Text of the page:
The Rutaceae is a family, commonly known as the citrus family, of flowering plants, usually placed in the order 'Sapindales'.

Lemons are small trees or spreading bushes of the rue family ('Rutaceae') and their edible fruit. The distinctive astringent flavour of the fruit, either fresh or preserved, is also used to enhance many poultry, fish, and vegetable dishes worldwide. Citric acid may amount to 5 percent or more by weight of the lemon juice, which is also rich in vitamin C and contains smaller amounts of the B vitamins, particularly thiamin, riboflavin, and niacin.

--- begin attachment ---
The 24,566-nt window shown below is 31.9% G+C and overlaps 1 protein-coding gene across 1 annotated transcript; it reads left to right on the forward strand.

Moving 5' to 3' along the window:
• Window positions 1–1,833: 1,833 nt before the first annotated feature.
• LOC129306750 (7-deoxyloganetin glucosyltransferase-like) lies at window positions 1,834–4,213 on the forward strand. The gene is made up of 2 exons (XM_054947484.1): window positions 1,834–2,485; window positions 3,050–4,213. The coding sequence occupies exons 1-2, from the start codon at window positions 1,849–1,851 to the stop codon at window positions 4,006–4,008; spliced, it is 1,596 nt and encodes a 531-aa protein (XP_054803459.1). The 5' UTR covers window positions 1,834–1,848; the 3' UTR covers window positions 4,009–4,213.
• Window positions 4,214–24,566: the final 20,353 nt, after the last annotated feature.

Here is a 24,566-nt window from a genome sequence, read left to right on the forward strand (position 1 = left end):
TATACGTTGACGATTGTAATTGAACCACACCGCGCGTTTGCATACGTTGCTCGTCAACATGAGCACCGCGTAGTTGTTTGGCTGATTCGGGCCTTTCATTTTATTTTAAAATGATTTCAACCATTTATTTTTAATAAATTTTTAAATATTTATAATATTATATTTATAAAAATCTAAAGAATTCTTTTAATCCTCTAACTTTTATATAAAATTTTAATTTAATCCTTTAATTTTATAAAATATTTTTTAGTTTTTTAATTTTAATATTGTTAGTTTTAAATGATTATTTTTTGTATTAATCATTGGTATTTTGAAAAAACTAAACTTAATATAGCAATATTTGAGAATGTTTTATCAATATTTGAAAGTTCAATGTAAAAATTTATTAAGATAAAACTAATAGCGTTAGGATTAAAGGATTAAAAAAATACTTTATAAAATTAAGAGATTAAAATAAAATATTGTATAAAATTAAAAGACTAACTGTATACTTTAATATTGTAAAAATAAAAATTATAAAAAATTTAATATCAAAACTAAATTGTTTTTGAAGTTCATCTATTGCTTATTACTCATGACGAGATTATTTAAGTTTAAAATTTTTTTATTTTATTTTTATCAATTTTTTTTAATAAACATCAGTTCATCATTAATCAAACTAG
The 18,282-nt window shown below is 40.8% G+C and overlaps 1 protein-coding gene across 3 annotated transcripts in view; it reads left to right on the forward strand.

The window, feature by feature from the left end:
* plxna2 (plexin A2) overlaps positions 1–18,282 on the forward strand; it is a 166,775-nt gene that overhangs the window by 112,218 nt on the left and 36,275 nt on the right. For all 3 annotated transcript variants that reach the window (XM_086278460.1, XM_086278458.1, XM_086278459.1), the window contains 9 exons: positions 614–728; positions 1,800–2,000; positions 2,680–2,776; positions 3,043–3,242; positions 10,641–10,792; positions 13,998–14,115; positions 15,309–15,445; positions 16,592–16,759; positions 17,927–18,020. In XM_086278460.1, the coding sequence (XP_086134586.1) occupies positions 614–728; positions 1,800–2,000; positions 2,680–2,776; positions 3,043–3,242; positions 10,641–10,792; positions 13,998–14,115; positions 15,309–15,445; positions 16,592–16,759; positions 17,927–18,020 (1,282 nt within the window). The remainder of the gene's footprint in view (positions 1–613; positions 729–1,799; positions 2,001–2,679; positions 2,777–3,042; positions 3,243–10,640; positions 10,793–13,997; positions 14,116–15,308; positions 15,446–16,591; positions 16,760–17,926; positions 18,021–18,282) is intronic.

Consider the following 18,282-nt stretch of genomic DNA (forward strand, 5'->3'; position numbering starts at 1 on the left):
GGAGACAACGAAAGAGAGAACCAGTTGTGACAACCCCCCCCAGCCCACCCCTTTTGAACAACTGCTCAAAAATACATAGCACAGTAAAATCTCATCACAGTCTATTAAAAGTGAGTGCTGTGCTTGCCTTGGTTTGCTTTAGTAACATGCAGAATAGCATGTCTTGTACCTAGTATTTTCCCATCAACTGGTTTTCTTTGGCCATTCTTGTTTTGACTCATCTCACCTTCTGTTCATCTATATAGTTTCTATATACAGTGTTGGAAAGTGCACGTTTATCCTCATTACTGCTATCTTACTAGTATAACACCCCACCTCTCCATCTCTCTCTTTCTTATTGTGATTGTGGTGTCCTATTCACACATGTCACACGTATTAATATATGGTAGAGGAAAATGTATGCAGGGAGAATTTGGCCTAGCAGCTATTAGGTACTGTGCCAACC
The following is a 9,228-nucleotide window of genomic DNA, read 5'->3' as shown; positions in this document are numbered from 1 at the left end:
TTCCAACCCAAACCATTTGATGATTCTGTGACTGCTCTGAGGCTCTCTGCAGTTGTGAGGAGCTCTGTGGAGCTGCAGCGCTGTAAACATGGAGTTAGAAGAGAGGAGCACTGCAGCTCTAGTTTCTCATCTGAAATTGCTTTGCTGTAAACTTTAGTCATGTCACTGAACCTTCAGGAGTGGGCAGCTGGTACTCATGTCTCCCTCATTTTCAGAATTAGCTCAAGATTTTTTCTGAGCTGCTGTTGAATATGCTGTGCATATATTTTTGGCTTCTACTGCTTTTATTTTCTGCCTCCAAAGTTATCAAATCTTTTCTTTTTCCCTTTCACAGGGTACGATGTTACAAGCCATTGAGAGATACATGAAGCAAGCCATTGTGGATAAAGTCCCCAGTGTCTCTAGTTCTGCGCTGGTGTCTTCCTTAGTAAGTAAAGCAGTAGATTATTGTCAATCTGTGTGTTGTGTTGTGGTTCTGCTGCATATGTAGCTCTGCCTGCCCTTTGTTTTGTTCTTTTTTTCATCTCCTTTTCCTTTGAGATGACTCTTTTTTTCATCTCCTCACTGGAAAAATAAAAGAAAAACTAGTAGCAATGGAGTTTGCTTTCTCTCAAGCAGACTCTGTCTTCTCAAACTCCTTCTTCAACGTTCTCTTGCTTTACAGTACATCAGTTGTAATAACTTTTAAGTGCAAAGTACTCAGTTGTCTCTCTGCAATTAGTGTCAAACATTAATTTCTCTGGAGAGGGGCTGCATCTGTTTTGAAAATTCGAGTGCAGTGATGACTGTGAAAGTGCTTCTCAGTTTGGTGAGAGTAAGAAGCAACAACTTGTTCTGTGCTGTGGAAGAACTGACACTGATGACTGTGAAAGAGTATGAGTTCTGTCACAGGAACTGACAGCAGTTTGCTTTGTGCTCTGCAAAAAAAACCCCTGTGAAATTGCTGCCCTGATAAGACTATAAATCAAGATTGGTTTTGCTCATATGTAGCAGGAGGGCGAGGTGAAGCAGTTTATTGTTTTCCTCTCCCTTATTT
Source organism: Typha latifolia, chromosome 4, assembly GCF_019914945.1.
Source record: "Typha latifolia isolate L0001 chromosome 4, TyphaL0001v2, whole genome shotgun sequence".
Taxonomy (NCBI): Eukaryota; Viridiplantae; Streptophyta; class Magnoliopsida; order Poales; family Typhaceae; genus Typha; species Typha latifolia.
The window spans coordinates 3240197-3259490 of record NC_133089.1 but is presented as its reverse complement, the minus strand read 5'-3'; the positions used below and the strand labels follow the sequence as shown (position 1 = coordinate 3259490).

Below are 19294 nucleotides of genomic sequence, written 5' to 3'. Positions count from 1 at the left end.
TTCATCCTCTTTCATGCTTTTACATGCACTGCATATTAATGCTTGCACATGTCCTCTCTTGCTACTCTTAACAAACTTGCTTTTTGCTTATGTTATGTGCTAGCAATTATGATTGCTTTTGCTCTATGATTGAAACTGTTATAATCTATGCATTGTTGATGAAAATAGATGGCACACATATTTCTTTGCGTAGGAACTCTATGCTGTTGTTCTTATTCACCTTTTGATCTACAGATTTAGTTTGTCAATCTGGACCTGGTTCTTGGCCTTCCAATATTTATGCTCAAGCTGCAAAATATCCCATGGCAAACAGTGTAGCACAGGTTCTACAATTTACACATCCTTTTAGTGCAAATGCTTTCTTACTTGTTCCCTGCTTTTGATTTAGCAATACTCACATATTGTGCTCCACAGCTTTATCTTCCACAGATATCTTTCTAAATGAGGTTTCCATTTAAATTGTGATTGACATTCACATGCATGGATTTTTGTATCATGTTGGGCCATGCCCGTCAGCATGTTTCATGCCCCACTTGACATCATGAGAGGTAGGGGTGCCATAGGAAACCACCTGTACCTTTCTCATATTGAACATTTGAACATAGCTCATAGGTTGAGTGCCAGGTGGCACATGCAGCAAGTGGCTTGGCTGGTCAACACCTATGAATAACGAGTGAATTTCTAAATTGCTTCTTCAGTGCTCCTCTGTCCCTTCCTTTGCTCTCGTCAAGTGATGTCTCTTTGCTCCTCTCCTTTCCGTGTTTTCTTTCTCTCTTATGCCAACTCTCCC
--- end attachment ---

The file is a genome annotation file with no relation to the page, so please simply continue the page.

Species of the family generally have flowers that divide into four or five parts, usually with strong scents. They range in form and size from herbs to shrubs and large trees.

The family is of great economic importance in warm temperate and subtropical climates for its numerous edible fruits of the genus Citrus, such as the orange, lemon, calamansi, lime, kumquat, mandarin and grapefruit.

Most species are trees or shrubs, a few are herbs, frequently aromatic with glands on the leaves, sometimes with thorns.

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